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Cisco still confident after networking shock

The networking giant reports third-quarter earnings that beat lowered expectations, yet said it "underestimated" how fast the economic climate could change.

Networking giant Cisco Systems reported third-quarter earnings Tuesday that beat lowered expectations, yet said it "underestimated" how fast the economic climate could change for the once high-flying industry.

Net earnings for the period were $230 million, or 3 cents per share, on revenue of $4.73 billion, excluding charges. That compares with earnings of $1 billion, or 13 cents per share, on revenue of $4.93 billion in the same period last year.

Analysts expected the networking giant to earn 2 cents per share on revenue of $4.69 billion, according to a survey of analysts polled by First Call.

Cisco reduced the size of its write-off of excess component inventory by $300 million to $2.2 billion.

Cisco Chief Executive John Chambers attributed the company's revised earnings to the current troubles in the telecommunications and high-technology industries.

"The peaks in the new economy will be much higher and the valleys much lower and the movement between to the two much faster," Chambers said during a conference call with financial analysts.

The economic downturn has left few telecommunications companies, let alone general technology companies, standing tall in its wake. Cisco competitors Nortel Networks, Lucent Technologies and Extreme Networks, among several others, have all had their share of earnings warnings and layoffs.

Chambers said the company should emerge from the current conditions with a clearer vision of what's expected to survive.

"We underestimated how quickly the valley could occur and the depths of that valley," Chambers said. "So you will see us respond to the troughs more effectively."

Excluding charges, Cisco lost $2.69 billion, or 37 cents per share, compared with a net income of $641 million, or 8 cents, a year ago. Those figures include the $109 million in charges related to the acquisitions of Active Voice, Radiata and ExiO Communications as well as charges totaling $3.37 billion for restructuring, inventory write-offs, and other items.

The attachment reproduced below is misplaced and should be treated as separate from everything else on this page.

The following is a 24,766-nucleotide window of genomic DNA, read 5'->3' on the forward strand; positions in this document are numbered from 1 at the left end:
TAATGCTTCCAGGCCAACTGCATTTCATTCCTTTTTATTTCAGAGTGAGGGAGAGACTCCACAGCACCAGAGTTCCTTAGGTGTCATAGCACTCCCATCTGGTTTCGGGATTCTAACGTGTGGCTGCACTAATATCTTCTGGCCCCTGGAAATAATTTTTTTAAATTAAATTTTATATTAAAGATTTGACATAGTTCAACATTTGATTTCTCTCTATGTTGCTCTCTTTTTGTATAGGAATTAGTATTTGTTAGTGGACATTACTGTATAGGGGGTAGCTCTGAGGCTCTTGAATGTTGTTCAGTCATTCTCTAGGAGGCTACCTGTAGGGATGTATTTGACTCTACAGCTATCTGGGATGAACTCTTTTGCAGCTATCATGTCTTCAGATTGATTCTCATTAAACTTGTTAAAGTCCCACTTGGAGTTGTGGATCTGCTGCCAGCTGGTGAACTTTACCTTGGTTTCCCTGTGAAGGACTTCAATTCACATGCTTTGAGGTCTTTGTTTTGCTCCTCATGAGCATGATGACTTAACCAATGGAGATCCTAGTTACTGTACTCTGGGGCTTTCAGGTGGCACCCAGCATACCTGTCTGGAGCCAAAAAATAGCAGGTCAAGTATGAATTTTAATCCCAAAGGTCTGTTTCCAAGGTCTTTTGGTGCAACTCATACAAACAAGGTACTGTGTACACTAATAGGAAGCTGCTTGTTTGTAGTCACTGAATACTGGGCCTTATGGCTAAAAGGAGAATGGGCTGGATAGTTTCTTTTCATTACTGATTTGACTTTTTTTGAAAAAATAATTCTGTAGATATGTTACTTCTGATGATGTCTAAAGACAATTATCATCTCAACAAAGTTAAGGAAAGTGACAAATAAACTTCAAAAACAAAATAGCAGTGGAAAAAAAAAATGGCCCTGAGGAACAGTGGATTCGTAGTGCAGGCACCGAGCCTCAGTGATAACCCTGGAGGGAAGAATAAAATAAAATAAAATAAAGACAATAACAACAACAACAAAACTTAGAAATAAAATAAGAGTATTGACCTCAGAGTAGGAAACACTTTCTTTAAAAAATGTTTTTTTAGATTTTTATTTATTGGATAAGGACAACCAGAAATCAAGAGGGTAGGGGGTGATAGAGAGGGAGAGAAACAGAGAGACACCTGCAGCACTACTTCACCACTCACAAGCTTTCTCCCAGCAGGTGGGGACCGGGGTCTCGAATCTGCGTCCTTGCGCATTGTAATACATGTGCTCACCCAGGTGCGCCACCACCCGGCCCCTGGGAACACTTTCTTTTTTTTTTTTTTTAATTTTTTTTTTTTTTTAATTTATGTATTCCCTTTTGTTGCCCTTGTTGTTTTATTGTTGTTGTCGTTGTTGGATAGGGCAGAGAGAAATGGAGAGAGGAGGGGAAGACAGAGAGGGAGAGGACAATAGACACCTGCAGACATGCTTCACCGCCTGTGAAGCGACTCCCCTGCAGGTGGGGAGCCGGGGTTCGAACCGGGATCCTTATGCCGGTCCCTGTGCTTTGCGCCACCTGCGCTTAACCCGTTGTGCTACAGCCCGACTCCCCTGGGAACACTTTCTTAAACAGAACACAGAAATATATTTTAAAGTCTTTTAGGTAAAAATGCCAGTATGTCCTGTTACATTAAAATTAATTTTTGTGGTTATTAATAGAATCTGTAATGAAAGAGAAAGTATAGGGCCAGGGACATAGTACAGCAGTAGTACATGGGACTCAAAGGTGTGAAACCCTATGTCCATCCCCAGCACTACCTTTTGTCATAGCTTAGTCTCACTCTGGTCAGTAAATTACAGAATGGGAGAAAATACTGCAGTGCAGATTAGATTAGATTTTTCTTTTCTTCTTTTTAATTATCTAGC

Cisco reduced its inventory charge to about $2.25 billion from the $2.5 billion that was announced previously. Chief Financial Officer Larry Carter said the company does not expect to use the inventory in the next 12 months unless demand significantly improves, upon which the company would exclude the benefit from its pro forma margin results.

The company said 20 percent of the inventory, about $450 million, was made up of finished goods and the remaining 80 percent raw materials. Semiconductor memory like flash and DRAM chips made up $300 million of the inventory, while non-memory components like ASIC (application specific integrated circuit) and DSP (digital signal processor) chips added up to $900 million.

Optical components and electro-mechanical parts comprised $450 million and $150 million, respectively, of the remainder.

The leading networking equipment maker warned of slow sales and layoffs in April. It now finds itself in the midst of the worst decline in its fortunes as a public company.

Chambers discussed the layoffs during the conference call, saying that the reductions were the most painful part of the company's restructuring process. He said that wild stock price fluctuations and strong criticism are part the rapidly changing high-tech world, but that "letting go of people for doing their job is the worst thing a leader can do."

During the quarter, the company cut 3,401 employees to reach a total head count of 39,660. About 6,000 of the planned cuts are temporary or contract workers.

But Cisco executives said the company would remain vigilant about possible acquisitions, given the lower valuations for companies as a result of the high-tech slump. In the past, inflated stock markets forced the company to buy fledgling start-ups at huge valuations even though it would be months before they could get a product to market. The depressed environment has cooled things to the point that Cisco can afford to wait.

"With valuations coming back to more modest levels, we will have the opportunity to acquire more mature companies" with the prospect of better returns, said Chambers.

At 1 p.m. PDT, the close of regular market trading, Cisco shares were up $1.11 to $20.36. The earnings report was issued after the close of regular trading. In after-hours trading, Cisco shares fell about 64 cents.

Cisco stuck by its forecast of flat to a 10 percent drop in revenue for its fourth fiscal quarter and declined to extend its outlook further because of the shifting nature of the telecommunications climate. Chief Strategy Officer Mike Volpi said in an interview after the earnings announcement that "visibility is still very cloudy".

Chambers told investors on the conference call that he expects the downturn will continue to pinch customers in the high-tech, manufacturing, and financial service sectors, in particular. He also said that the climate for alternative service providers, or small phone companies, "is close to bottoming out."

Chambers expects to see slow improvement in this business over the next few months, but he acknowledged that market factors have decimated the sector. Cisco now sees only 150 telecommunications providers as potential customers, down from 3,000.

But Chambers remained "optimistic" that Cisco's long-term growth could return to the 30 percent to 50 percent range, even as the industry Cisco serves consolidates.

Separately on Tuesday, Morgan Stanley upgraded Cisco stock ahead of the earnings announcement.